Is Your Business Ready for the Conceptual Age? 6 Reasons It’s Probably Not

Published Feb, 14 2013
Business & Branding

I recently asked a good friend if she thought her business was ready for the Conceptual Age. “Absolutely not.” Her rapid, frank assessment surprised me, and got me thinking. There are doubtless legions of businesses that acutely feel the dramatic changes in the marketplace but aren’t sure how to respond. That feeling of powerlessness can cripple morale and spell disaster for businesses. To avoid such a fate, how do we position our companies to aggressively and proactively take advantage of our moving beyond the Information Age and into the Conceptual Age?

What is the Conceptual Age?

In his book A Whole New Mind, Daniel Pink argues that the realities of over-supply, outsourcing, and business automation compel a business to focus on creative or cognitive assets. This means that to compete, an organization must embody more than technical know-how and traditional business functions. Increasingly, a company must perform along a new set of metrics that together enable a higher-level of business performance. Alan Greenspan forecast this reality all the way back in 1997, when he announced, “The growth of the conceptual component of output has brought with it accelerating demands for workers who are equipped not simply with technical know-how, but with the ability to create, analyze, and transform information and to interact effectively with others.”

How Can My Company Compete?

Information is ubiquitous and endless. It’s not about if your business has it (it had better), but how to rapidly analyze and deploy it to keep your decision making one step ahead of your competition. Here, again, Pink’s constructs are helpful. He argues that 6 areas must be addressed at all levels of a business’s operations to effectively compete in the Conceptual Age: design, storytelling, teamwork, empathy, play, and meaning. Chances are your company isn’t firing on all these 6 cylinders. Below are some of our thoughts on how your business can up its game.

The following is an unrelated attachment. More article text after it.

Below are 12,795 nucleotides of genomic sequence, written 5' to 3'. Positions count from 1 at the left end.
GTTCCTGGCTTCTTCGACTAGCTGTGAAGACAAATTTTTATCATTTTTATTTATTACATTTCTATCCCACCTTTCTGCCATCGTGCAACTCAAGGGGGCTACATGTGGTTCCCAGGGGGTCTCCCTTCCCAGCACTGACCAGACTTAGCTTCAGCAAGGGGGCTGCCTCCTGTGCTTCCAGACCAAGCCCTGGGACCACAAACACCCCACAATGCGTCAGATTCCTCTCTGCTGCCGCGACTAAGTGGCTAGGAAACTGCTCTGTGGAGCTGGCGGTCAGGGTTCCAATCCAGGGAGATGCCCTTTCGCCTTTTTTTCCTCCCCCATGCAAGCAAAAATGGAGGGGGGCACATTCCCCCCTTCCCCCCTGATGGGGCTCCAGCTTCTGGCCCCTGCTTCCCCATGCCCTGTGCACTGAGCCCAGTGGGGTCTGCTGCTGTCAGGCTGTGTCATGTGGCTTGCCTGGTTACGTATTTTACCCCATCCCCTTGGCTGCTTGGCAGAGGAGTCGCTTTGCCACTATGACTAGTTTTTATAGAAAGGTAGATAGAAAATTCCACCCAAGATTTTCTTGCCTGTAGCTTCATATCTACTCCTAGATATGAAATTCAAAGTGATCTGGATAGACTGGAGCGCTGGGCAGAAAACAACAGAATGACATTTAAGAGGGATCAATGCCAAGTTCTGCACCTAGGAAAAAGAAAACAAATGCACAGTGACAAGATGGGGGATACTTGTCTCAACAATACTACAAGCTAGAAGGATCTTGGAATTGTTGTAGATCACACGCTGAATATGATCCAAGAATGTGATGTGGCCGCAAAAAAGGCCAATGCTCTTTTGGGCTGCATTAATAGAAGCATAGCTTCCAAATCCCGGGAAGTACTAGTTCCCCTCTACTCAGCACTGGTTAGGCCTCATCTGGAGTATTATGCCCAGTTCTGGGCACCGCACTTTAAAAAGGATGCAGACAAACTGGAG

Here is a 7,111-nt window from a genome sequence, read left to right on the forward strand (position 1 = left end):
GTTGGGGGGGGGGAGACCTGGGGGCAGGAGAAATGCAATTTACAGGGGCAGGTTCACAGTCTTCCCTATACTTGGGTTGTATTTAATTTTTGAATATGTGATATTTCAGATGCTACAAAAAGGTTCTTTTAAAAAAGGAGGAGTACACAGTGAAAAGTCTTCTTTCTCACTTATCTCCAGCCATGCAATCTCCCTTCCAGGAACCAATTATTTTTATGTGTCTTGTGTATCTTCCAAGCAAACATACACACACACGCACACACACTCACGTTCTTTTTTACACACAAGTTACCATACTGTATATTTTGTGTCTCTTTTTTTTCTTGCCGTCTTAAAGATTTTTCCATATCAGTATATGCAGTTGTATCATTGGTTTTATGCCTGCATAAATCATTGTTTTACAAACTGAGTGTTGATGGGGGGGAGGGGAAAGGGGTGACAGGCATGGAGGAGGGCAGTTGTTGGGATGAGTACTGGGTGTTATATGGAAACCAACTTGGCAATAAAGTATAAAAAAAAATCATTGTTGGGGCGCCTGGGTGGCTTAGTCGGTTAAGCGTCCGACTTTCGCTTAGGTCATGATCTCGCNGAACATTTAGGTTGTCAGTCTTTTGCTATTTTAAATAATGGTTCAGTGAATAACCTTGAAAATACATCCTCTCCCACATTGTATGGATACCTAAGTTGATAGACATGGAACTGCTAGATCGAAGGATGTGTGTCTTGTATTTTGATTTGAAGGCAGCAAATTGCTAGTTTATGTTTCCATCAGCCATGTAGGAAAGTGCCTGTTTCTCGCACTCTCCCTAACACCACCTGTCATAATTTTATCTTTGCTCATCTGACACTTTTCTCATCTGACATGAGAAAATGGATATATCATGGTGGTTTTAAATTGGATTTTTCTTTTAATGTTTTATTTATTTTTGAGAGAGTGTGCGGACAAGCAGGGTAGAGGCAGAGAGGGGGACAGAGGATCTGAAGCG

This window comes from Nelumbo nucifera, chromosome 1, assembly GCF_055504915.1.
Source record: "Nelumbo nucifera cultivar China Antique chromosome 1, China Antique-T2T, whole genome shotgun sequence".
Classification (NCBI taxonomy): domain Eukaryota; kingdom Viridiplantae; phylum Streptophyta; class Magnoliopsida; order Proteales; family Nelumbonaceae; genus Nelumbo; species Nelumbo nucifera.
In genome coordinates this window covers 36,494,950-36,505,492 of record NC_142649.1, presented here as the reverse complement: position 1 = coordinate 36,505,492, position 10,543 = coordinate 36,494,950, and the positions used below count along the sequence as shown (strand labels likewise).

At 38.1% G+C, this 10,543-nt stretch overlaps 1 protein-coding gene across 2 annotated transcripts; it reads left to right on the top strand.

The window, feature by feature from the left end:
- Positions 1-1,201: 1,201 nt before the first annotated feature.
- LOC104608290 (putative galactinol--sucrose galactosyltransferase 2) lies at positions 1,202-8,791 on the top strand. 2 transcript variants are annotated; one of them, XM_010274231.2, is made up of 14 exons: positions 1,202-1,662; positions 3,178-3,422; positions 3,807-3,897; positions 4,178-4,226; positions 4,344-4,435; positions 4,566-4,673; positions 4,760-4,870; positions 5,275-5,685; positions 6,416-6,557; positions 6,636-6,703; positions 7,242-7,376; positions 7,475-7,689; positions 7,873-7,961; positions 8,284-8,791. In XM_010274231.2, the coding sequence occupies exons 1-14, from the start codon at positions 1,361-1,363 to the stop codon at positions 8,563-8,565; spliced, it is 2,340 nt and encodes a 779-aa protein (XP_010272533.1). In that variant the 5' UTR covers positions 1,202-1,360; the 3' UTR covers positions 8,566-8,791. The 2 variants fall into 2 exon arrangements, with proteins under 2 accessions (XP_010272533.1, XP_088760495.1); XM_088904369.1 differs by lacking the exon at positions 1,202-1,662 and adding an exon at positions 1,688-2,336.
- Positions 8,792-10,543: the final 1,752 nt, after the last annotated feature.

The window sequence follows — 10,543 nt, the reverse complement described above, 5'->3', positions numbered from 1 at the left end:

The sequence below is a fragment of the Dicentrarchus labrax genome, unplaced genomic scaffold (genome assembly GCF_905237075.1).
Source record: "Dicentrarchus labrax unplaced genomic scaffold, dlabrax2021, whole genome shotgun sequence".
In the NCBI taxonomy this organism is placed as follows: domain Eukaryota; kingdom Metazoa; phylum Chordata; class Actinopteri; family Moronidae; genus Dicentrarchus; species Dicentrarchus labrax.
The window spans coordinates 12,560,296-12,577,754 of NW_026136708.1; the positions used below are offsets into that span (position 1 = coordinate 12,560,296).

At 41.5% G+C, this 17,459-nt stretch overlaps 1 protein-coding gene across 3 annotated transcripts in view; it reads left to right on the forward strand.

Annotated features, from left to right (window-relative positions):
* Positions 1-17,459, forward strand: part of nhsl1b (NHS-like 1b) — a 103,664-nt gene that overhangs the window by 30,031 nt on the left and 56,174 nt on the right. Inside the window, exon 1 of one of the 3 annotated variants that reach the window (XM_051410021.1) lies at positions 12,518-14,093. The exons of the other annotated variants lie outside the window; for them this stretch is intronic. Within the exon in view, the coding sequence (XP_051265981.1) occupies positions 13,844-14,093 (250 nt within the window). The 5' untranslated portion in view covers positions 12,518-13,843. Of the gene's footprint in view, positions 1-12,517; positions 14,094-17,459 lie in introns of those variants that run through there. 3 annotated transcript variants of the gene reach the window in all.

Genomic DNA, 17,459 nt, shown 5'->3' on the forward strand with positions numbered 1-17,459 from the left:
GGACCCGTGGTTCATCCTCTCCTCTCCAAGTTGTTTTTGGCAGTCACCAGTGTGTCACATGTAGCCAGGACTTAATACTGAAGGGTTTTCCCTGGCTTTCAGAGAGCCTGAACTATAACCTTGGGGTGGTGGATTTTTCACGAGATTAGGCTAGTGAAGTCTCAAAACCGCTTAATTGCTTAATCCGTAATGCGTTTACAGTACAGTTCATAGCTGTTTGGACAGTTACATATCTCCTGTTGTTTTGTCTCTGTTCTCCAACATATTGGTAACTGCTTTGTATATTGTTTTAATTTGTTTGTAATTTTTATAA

Though aesthetics are of course important, great design is about more than making your existing products or brand attractive. An integration of form and function from the beginning of any decision making process is critical to out-innovating your competitors. Think Apple told their engineers to build a phone then afterwards asked their design team to make it look nice?


The importance of teamwork goes without saying, but building and managing effective teams is easier said than done. It is vital that you understand what motivates your individual team members, and under what conditions they can achieve maximum creative output. Keep in mind, not everyone does their best work in off-the-cuff brainstorming sessions or white board meetings. Whatever strategy works best for you, just remember the imperative that everyone on your team owns the mission.


What story does your brand tell? Do the words, images, or even the sounds you use create the appropriate narrative across all channels? Storytelling is so powerful because it helps people digest a great deal of information about your value proposition in a context that they can relate to.


Telling a story helps create empathy, or a recognition of shared feelings. A business that projects a degree of empathy demonstrates that it is listening to the needs of customers and can respond accordingly. Finding this kind of common ground is critical to building trust between you and your customers. Ultimately, your brand is a promise to maintain that trust – every single time.


The amount of “play” in your brand obviously depends on your type of business, though all businesses can benefit from engaging customers on this level. The US Patent & Trademark Office site, of all places, distributes playful mock news shows that effectively add humor to a decidedly dry topic. Recall that humor in communications, though not without risk, contributes to your brand’s voice and personality. Of course, not all play is “fun.” Recall that puzzles suggest solutions, which is no doubt something you believe you provide.


What is the point?! Why do you exist? Are you creating value, or just pollution? It’s obviously a good idea for your brand to “mean” good quality, service, etc., to your clients, but what else does your business stand for? For example, by staying closed on Sundays, Chick-fil-A cedes a full day of revenue potential every week because of their corporate principles. Even small companies go to great efforts to support worthy causes. With endless options, why should a customer choose you and not a competitor perceived as contributing more to society? Meaning is an opportunity to build your business by doing good.

It clearly takes a lot of effort to compete in the Conceptual Age. On the bright side, every challenge is an opportunity to best your competitor. By proactively managing your business with these 6 featured elements in mind, your company can play on a chessboard while everyone else is stuck with checkers.

Related Reading: Go Local to Grow Big: 5 Ways to Leverage Your Location to Build Your Business